Wednesday, December 10, 2014

Black Nightshade

I've recently written a new post on the topic of toxicity in this plant that you should also read if you've found this page via search or other methods.

1. Solanum nigrum.
Myths of edibility are much shorter-lived than myths of toxicity. If something is poisonous and you keep eating it, you (or your surviving friends and relatives) will soon learn your error. If something is perfectly edible, but you never eat it for fear of poison, then you will never learn what you're missing.

The common weedy plant Solanum nigrum (Black Nightshade) is a premiere example of this. The berries are routinely considered to be poison, even though there are no recorded fatal poisonings unambiguously associated with the plant.

The berries of every S. nigrum plant I've come across have been very edible, tasting like a somewhat floral and mildly sweet tomato. The ripe berries and green leaves are used over much of the world, with the leaves being used as a pot-herb comparable to spinach. Research has suggested that it might not be a good idea to eat the unripe berries, as they sometimes contain a limited amount of solanine.

Plant poisons tend to be polite, in that they have the trait of tasting poisonous. The putative toxin in S. nigrum is solanine, which has a bitter taste. There are reports of some S. nigrum plants having bitter leaves and unpleasant berries, while others have bland leaves and mildly sweet berries. I suppose I should advise you to not eat the unpleasant tasting plants.

The myth of toxicity of S. nigrum seems to have been spread by the European diaspora. European-derived cultures everywhere seem to think it is deadly poison, even while the natives living in the same places continue eating it routinely. Why would Europeans think this plant is poison?

2. Atropa belladonna; UK range map.
In the UK and much of western Europe, there grows another plant with black berries. This one, Atropa belladonna (Deadly Nightshade), is deadly poisonous, with a long recorded history of deaths… but only in Europe where it grows. In Europe, if you taught children that one black berry (S. nigrum) was edible, but another (A. belladonna) was poison, there would be the risk of them making a deadly mistake in identification. In this context, it is perfectly reasonable for European parents to teach their children that black berries are poison.

A. belladonna has spread to a few other places in the world, but isn't something you will generally run into. If you don't know plants well enough to tell the difference between S. nigrum and A. belladonna, then you really shouldn't be eating anything you find outside. The plants are as distinct as a dog is from a cat. You almost assuredly have experience with identifying those animals, so there is absolutely no way you would mistake one for the other. It still is a good idea to teach children not to eat things you can't identify, but you shouldn't be claiming poison is the reason.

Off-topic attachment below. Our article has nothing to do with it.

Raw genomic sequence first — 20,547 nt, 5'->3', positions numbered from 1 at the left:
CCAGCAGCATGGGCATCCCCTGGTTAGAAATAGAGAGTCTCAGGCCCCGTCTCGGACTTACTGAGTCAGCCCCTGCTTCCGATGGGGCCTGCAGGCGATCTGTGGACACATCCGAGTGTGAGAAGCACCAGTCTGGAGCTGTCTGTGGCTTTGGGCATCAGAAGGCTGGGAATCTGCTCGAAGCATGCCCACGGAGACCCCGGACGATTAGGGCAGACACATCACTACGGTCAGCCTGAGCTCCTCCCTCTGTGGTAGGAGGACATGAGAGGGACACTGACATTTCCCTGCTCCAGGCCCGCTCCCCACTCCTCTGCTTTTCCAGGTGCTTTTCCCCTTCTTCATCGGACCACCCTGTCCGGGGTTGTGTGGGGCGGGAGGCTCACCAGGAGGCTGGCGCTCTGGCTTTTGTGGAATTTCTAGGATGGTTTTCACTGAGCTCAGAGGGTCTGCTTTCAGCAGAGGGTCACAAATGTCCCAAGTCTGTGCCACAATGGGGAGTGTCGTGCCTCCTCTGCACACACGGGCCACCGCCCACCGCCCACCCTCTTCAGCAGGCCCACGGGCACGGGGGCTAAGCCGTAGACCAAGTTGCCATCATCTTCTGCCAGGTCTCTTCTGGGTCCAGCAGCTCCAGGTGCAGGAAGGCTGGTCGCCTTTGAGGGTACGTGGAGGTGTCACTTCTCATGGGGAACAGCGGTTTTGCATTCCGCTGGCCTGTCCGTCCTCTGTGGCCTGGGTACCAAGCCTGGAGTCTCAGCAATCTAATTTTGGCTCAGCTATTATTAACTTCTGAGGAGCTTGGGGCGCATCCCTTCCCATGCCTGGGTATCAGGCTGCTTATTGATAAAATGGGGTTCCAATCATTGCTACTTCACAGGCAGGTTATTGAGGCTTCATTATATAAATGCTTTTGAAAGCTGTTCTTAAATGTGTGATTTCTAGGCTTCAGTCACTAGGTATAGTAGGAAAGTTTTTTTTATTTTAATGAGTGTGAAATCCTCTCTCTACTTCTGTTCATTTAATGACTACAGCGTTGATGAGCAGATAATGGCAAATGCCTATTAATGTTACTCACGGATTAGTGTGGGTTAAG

3. Diospyros texana.
The aversion to black berries has even carried over to entirely unrelated plants, that just happen to have black, round fruit.

Diospyros texana (Texas Persimmon) is a tree that produces perfectly edible black fruit that many (of European cultural extraction) consider to be poisonous, even though there are no toxic relatives or mimics. It has a long history of utilization as a food source by American natives of the arid Southwest, but has in recent times been marginalized to a landscaping plant because of the peculiar attitudes of the now-dominant culture.
4. S. nigrum.

Forms of S. nigrum have been partly domesticated under the name "Garden Huckleberry". These plants have slightly larger berries and a more upright growth form than most of the wild plants. There are red ("Makoi") and orange ("Otricoli") varieties that people might be more likely to believe are edible.

I've collected numerous seeds from a local (Minnesota) form of S. nigrum, with the goal of using them in a mutation breeding experiment. The basic idea is to expose a batch of seeds to some mutagen, like X-rays or some chemicals, and then grow out the resulting plants to look for variations which might be more useful. Larger or different colored fruit are the most obvious things to look for, but other interesting traits may also appear. I would like to use ultraviolet light as a source of mutations, as UV-light is easy to control and keep contained, but I still need to determine if it will work for these seeds.

There are still occasional reports of people eating S. nigrum and experiencing gastrointestinal distress. They could have had a specific allergic reaction to the new food source. For this reason, people should be conservative about eating plants they don't have experience with.

5. Solanine-rich S. dulcamara.
The putative poison found in S. nigrum is the bitter-tasting solanine. It is not entirely clear if everyone can taste this compound. You can experimentally determine your ability to taste Solanine by tasting the very common S. dulcamara (image #5), which has elongated orange/red berries and purple flowers. S. dulcamara is definitely toxic due to the high levels of solanine found in its leaves and berries. For several years, I have been occasionally tasting the berries (looking for a 'sweet' version), but have found very little variation in the amount of poison. If the fruit of this plant tastes sweet to you, then you should have someone else taste it before you really eat any and you might want to avoid tasting wild things like this as a rule.

If you eat some S. nigrum (or S. dulcamara) berries and get sick, you really can't blame me for it. "Some guy on the internet told me it was ok!" won't hold up in court.

  1. Solanum nigrum
  2. Atropa belladonna
  3. Diospyros texana
  4. Solanum dulcamara